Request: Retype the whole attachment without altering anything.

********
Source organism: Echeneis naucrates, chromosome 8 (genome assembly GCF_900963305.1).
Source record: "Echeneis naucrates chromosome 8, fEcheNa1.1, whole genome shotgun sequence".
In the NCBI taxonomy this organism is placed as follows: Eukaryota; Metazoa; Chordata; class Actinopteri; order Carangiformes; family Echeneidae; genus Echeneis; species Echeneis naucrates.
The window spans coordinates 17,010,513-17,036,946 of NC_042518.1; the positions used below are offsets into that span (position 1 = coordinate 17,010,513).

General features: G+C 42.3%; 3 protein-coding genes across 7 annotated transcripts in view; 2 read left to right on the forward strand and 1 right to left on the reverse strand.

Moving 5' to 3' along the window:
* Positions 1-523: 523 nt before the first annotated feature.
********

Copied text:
Source organism: Echeneis naucrates, chromosome 8 (genome assembly GCF_900963305.1).
Source record: "Echeneis naucrates chromosome 8, fEcheNa1.1, whole genome shotgun sequence".
In the NCBI taxonomy this organism is placed as follows: Eukaryota; Metazoa; Chordata; class Actinopteri; order Carangiformes; family Echeneidae; genus Echeneis; species Echeneis naucrates.
The window spans coordinates 17,010,513-17,036,946 of NC_042518.1; the positions used below are offsets into that span (position 1 = coordinate 17,010,513).

General features: G+C 42.3%; 3 protein-coding genes across 7 annotated transcripts in view; 2 read left to right on the forward strand and 1 right to left on the reverse strand.

Moving 5' to 3' along the window:
* Positions 1-523: 523 nt before the first annotated feature.